The Acton London Transport Museum Depot
Updated: Oct 20, 2021
The Museum Depot in Acton is any vintage urban transport enthusiast’s dream, with probably the world’s richest collection of rare signs, ceramic tiles, ephemera, original posters, ticket machines, road and rail vehicles spanning over 100 years, and beyond.
Three times a year, typically in April, July, and September, the Acton Depot opens its door wide open to welcome visitors to festival-style events that include guided tours and exciting activities for all ages. A wonderful occasion for us all to enjoy, celebrate, and learn more about our heritage. Discover a transport treasure trove of over 320,000 objects, wisely catalogued, preserved, and displayed across a massive 6000 square metres of storage space.
The Oldest Metro System in the World
With services operating from 1863, the London Underground was the world's first underground railway, built to reduce street congestion. The idea was initially proposed in the 1830s, but it took around 20 years for the Metropolitan Railway to receive permission to build it.
The first line was inaugurated on 10 January 1863, connecting Paddington (known as Bishop's Road back then) to Farringdon Street, now part of the Metropolitan and Circle, Hammersmith and City lines and using gas-lit wooden carriages pulled by steam locomotives.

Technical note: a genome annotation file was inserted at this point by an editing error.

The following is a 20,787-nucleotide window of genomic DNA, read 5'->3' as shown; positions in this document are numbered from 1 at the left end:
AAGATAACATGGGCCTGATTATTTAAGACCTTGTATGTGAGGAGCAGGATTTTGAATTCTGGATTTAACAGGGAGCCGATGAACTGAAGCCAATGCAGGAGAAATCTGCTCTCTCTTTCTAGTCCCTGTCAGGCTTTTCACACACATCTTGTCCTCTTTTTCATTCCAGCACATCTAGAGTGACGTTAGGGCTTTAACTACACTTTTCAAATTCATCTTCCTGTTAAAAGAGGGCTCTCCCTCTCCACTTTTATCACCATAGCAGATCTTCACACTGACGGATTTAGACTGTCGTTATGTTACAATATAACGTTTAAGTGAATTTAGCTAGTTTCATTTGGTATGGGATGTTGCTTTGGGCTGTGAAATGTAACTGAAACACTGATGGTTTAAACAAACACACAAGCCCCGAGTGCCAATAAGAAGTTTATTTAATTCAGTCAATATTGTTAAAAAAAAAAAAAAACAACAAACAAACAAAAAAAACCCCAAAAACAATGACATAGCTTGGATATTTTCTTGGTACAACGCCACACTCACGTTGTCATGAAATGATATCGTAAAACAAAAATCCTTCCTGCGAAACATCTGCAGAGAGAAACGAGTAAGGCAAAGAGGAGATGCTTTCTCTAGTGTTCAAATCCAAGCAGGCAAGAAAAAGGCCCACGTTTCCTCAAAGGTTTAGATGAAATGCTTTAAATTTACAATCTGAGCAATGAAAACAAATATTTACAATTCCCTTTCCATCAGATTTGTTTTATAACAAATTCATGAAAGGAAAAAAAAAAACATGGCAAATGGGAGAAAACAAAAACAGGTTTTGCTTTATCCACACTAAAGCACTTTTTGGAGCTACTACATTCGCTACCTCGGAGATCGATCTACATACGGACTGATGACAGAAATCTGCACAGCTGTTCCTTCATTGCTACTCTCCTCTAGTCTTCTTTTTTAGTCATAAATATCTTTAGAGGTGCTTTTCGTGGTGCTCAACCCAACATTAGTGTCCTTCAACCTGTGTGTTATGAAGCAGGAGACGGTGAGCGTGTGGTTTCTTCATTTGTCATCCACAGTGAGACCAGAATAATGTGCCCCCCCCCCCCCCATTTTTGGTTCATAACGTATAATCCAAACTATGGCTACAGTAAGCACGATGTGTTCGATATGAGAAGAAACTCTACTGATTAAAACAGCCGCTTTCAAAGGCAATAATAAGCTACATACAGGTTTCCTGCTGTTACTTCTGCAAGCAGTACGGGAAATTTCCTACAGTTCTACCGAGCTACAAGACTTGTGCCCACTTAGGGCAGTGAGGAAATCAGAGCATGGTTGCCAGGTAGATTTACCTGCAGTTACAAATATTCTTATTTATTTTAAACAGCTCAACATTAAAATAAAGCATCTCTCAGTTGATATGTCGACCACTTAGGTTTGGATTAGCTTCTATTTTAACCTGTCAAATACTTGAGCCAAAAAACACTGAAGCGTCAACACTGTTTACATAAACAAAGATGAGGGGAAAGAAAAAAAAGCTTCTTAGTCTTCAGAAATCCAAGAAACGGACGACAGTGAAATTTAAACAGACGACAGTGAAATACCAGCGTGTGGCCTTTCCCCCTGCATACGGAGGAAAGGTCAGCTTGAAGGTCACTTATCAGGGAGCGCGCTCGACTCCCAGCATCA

On the opening day alone, more than 38,000 passengers boarded on what the Times hailed as “the great engineering triumph of the day.” Five years later (in 1868), the first section of the Metropolitan District Railway opens, connecting Westminster (now part of the District and Circle lines) to South Kensington.
The first Tube tunnel opens in 1880, running from Bermondsey to the Tower of London, while the Circle line is completed four years later. In 1884, after 21 years, Central London already had over 800 trains connecting its Inner Circle tube lines every day.
Between 1891 and 1893 five more London underground lines were approved by the British Parliament. Queen Elizabeth II was the first reigning royalty to use the Tube, taking the initial ride on the Victoria line from Green Park station.
Why is the London Underground called the Tube?
In the 1890s, the development of deep-level lines that resembled round tunnelled-tubes running through the ground and the fact that a journey was two pennies, London Underground was nicknamed the "Two-penny Tube." In the early 1900s, simply “the Tube” gained more traction and remained a slang name for the London metro.
In the 1860s only basic signage like the exit and station name and were seen on the Underground. In 1892 one of the first rail maps was designed for the District line, with the slogan “Time Is Money” on the front cover.
The first official diagrammatic-style London Underground Tube Map was produced by Harry Beck and it was initially rejected and considered too radical by the publicity department. Londoners loved its simplicity and adopted it without hesitations, right from the beginning.
1908 was the year when the first “roundel” - the Tube’s world-famous red circle logo, originally known as “the bar and circle” – was put in use on station platforms.